Aurora Levins Morales, Contributing Writer/Vocal Performer, is a nationally known writer whose work has been widely anthologized and taught. She was a contributor to the groundbreaking 1981 collection This Bridge Called My Back: Writings by Radical Women of Color. Her fiction has appeared in Ms. and The American Voice and four collections of Latina/o writing. She is also a frequent contributor to the Jewish feminist journal Bridges. Her first book, Getting Home Alive, (Firebrand Books, 1986) written with her mother, Rosario Morales, was hailed as “a landmark in Puerto Rican literature,” and “the most important book to come out of the diaspora in a generation.” Her most recent books are Remedios: Stories of Earth and Iron from the History of Puertorriqueñas (Beacon Press, 1998) a prose poetry retelling of the history of the Atlantic world through the lives of Puerto Rican women and their kin, and Medicine Stories, (South End, 1998) a collection of essays. Her 9/11 poem Shema was broadcast on Pacifica and other radio stations, distributed online and read at anti-war events and religious services across the country in the wake of September 11, 2001. Her poetry commentaries on the news are aired regularly on Pacific Radio’s Flashpoints news magazine. She is currently working on a novel.
Todd Herman, Filmmaker, is also a photographer and co-founder of Sins Invalid. His film and photographic works, often exploring relationships between documentary images and poetic texts, range from a newly released photography book about several marginalized communities in Kathmandu, Nepal; to film and book projects exploring the connections between birth, memory and mourning; to video productions and visual art exhibitions exploring aspects of disability, sexuality and eugenics. He was the recipient of the San Francisco Arts Commission Gallery’s 2004 Emerging Curator Award, and was the 2008 winner of the 51st Annual San Francisco International Film Festival Golden Gate Award for best bay area short film. Todd has facilitated filmmaking workshops for adults with disabilities for nearly ten years. He exhibits his work internationally. For more information, visit www.todd-herman.com.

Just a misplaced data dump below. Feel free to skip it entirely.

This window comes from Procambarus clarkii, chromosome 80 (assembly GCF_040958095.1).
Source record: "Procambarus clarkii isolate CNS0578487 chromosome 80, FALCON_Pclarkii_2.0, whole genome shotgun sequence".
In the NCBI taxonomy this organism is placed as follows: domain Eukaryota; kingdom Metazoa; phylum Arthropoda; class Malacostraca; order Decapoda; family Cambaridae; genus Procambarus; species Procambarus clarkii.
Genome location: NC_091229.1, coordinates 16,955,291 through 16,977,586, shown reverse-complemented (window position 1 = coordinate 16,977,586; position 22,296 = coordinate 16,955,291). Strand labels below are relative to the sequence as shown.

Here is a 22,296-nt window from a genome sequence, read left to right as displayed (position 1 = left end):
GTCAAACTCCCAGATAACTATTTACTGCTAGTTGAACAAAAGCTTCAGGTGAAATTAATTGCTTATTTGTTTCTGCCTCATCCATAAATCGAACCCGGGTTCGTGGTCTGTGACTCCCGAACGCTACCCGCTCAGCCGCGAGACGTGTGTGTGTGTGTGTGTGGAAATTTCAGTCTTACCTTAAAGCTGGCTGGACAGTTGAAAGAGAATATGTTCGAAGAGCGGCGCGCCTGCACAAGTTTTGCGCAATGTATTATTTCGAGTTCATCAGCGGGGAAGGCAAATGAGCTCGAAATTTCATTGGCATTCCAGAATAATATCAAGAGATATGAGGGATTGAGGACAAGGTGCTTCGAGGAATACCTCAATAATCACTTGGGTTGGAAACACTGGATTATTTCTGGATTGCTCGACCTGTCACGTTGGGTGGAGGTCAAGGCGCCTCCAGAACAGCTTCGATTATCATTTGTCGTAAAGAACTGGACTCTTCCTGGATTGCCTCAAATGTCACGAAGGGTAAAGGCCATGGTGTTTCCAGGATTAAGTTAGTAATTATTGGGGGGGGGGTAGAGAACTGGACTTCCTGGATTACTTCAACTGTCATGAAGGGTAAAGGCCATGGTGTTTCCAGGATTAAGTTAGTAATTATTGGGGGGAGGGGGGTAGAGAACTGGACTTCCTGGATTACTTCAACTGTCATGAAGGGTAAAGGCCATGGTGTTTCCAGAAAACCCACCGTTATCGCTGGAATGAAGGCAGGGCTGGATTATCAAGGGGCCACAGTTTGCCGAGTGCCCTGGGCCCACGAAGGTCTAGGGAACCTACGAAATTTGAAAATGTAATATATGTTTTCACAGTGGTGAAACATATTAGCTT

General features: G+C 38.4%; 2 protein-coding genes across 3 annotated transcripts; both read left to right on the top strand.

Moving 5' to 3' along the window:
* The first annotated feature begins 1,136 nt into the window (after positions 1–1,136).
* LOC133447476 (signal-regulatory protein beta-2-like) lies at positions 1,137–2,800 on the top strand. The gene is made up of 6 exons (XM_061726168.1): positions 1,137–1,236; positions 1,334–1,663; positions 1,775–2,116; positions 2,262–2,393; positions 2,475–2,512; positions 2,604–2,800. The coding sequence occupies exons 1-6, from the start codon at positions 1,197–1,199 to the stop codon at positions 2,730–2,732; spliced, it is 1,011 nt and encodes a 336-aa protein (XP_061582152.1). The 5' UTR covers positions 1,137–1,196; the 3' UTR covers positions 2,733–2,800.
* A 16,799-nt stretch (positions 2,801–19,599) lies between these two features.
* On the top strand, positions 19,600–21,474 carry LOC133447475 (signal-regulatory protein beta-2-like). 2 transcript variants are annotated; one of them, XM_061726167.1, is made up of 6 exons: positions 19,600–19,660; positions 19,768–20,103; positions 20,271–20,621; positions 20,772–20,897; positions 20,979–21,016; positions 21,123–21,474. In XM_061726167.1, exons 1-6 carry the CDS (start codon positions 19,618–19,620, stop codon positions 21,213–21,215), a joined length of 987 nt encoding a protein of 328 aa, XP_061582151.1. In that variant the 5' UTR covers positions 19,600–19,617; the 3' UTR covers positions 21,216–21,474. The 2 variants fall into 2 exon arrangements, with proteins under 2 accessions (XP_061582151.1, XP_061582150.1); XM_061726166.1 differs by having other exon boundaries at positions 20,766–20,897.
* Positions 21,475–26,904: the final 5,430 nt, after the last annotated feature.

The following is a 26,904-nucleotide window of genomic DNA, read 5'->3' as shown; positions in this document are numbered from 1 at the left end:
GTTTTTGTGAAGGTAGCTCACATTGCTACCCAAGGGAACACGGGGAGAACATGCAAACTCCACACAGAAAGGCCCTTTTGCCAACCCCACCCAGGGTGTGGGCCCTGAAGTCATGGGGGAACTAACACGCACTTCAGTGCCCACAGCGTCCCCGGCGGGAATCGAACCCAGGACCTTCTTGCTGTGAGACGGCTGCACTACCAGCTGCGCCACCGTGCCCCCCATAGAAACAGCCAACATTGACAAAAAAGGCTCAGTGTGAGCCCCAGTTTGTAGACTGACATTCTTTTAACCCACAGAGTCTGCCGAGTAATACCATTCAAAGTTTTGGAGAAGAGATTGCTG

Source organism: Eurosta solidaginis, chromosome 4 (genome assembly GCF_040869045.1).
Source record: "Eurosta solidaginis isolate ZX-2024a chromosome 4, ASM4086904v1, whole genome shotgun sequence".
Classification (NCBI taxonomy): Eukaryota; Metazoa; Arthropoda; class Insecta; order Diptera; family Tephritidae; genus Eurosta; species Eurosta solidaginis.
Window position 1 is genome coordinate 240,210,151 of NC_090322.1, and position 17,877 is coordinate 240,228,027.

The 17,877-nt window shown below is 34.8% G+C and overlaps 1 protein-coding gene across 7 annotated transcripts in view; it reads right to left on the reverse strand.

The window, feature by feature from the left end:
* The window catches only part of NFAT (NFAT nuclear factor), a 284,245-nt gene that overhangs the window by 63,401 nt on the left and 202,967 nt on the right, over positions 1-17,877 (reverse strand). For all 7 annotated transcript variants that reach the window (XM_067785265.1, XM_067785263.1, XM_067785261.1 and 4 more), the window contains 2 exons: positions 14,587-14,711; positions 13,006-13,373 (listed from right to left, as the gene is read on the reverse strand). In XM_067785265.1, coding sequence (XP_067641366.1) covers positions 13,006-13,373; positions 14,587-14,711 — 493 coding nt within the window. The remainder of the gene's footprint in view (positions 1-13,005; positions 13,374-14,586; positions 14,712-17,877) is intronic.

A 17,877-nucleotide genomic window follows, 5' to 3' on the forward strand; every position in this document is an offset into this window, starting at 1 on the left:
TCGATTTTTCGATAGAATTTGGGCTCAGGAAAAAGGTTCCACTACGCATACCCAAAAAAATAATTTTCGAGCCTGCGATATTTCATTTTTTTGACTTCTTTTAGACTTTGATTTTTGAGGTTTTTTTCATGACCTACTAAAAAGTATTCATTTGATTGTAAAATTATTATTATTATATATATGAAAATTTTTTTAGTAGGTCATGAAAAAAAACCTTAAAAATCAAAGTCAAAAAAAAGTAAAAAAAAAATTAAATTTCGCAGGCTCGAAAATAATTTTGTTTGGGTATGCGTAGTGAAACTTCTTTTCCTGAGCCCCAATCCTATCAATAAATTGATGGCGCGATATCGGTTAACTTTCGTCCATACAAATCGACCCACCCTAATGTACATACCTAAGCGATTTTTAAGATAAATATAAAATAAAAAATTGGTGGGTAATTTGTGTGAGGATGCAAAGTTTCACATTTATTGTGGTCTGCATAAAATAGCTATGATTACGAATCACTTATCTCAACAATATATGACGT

Patty Berne, Artistic Director is a Co-Founder of Sins Invalid and has served its Executive and Artistic Director since 2006. Berne’s background includes advocacy for immigrants who seek asylum due to war and torture; community organizing within the Haitian diaspora; international support work for the Guatemalan democratic movement; work with incarcerated youth toward alternatives to the criminal legal system; advocating for LGBTQI community and disability rights perspectives within the field of reproductive and genetic technologies; offering mental health support to survivors of violence; and cultural activism to centralize marginalized voices, particularly those of people with disabilities. She is pursuing a Psy.D., focusing on trauma and healing for survivors of interpersonal and state-sponsored violence. In 2008, she had a chapter published in the Routledge Press book, Telling Stories to Change the World, on the work and history of Sins Invalid. She currently chairs the Board of Directors at San Francisco Women Against Rape and the 2009 recipient of the Empress I Jose Sarria Award for Uncommon Leadership in the field of LGBTQI and disability rights by the National Gay and Lesbian Task Force.
This event received a Creating Queer Community Commission from Queer Cultural Center funded through the San Francisco Foundation.